I'm doing something I hardly ever do here, a blog tour post–but it's an interesting twist on the concept. It's not a blog tour, per se, it's a tour of the same questions to the blogs of various writers.
So, when my former VCFA classmate Anindita Basu Sempere ("We Survived Tim Wynne-Jones"–our T-shirts would read, since we shared him as an advisor the same semester; Tim is an amazing teacher and mentor, and a tough one!) asked if I was game to be tagged, I said yes. Anindita is a wonderful writer–I think back to her graduate reading and have chills. I can't wait until we can all read her books. You can read her process post and see what delicious things she's working on here.
And now I will answer the questions, with apologies for caginess, because I can't say toooo much about the projects I'm actively working on at the moment (I don't want to spook them). But I do so love process talk, so here goes.
1. What am I working on?
Usually I'm only working on one thing actively, with some other things either in stages that are further along and which I might be waiting to get edits or copyedits or notes on, because I've always found it difficult to shift focus from one book to another on a daily basis. When I'm working on a book, I tend to be working on it pretty much whenever my brain has downtime, even if I'm not sitting at my keyboard. I try as best I can to hold the entire book in my mind, turning it this way and that, until new things come into view–usually for the next scene(s) or chapters, but sometimes further ahead. The ability to be IN whatever project I need to be in has always been relatively easy for me, but it has also tended to be one at a time.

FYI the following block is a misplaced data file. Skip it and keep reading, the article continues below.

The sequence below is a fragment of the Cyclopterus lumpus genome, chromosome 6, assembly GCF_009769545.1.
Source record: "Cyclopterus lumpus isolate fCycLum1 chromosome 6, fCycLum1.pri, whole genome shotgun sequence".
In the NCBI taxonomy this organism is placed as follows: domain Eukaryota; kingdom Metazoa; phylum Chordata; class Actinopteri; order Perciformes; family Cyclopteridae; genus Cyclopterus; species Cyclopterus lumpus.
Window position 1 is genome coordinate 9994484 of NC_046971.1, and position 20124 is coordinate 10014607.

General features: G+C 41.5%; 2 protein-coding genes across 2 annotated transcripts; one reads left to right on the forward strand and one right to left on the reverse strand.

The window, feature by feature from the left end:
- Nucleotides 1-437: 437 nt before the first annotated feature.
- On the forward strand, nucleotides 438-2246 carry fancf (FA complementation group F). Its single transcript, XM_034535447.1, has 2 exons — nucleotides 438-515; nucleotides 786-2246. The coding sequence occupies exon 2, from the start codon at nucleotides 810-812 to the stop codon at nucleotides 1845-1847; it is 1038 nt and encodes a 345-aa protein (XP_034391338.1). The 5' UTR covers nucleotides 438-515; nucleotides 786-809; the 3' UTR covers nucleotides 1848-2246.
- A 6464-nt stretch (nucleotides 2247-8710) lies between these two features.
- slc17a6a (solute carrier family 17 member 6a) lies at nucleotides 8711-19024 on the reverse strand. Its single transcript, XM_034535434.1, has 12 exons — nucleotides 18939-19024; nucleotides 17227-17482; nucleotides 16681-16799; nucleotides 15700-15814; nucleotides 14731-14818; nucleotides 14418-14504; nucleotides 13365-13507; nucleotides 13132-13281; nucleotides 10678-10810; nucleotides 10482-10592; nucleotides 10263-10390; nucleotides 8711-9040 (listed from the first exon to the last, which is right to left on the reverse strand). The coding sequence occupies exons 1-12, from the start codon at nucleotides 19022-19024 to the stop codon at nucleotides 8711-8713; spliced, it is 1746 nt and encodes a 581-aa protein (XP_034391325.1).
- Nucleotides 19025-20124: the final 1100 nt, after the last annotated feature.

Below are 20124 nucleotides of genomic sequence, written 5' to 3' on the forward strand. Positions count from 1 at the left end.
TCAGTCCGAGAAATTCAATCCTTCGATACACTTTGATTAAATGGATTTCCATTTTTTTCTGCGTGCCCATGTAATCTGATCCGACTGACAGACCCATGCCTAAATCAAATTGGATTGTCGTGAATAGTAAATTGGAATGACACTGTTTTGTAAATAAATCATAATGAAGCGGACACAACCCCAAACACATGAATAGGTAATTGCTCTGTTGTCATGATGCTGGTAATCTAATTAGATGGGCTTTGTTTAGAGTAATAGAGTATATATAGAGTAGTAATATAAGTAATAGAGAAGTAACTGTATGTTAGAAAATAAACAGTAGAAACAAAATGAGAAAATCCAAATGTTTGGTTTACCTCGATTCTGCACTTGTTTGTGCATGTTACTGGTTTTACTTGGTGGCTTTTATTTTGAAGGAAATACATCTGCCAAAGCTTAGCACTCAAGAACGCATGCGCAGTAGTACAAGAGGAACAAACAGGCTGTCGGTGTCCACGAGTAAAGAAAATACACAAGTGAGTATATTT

But at the moment I'm attempting to work on two things at once, which is going okay so far, probably because they're at different stages. One is a collaborative middle grade fantasy novel I'm writing with my husband, which features all sorts of intricate setting details and unique characters and a chef's kid with a secret even he doesn't know. We wrote the first draft last year and are now revising and rethinking and generally embiggening and embettering it, and so that's taking the most time and attention. It's also different because this is our first collaboration, and learning how to revise together is the same kind of new endeavor that learning to write together was. But we're figuring it out and it's fun even when it's hard and we're stuck on something. We surprise each other, live the "two heads are better than one" principle for thorny plot or character or worldbuilding issues, and are constantly brainstorming and talking things out. We change our larger outline as we go, shifting as it needs to be, and discuss in depth each coming chapter, then alternate who writes, with both of us adding to the revision each day. (For the real nerds: while we wrote the first draft in Google Drive, now we're using Scrivener, with Dropbox syncing–the only hassle is just one of us can have the file open at a time; my kingdom for the functionality of Scrivener with the collab-syncing capacity of Drive).
The other project I'm working on is a YA twisted take on a fairy tale (of sorts), about which I can't say much, because it's just being born and I haven't even told my agent anything much except that yet (*waves to agent*), but also because it's a big twisty dark mystery too. I'm waiting until I have enough pages to show her. Of things I can say about it–hmm, there will be a strange city, and teens who live beneath it, rumors of magic, a glimpse of the contemporary art scene, and some thievery. Best to keep its secrets for now. Process-wise, I'm refining my outline and adding words to first few chapters when I have time. Drafting is always the hardest stage for me. I much prefer revising. But you can't do one without the other.
(I am so sorry that is SO long with so little description of the what. Annoying fact of writing life is that sometimes you can't say much.)
2. How does my work differ from others of its genre?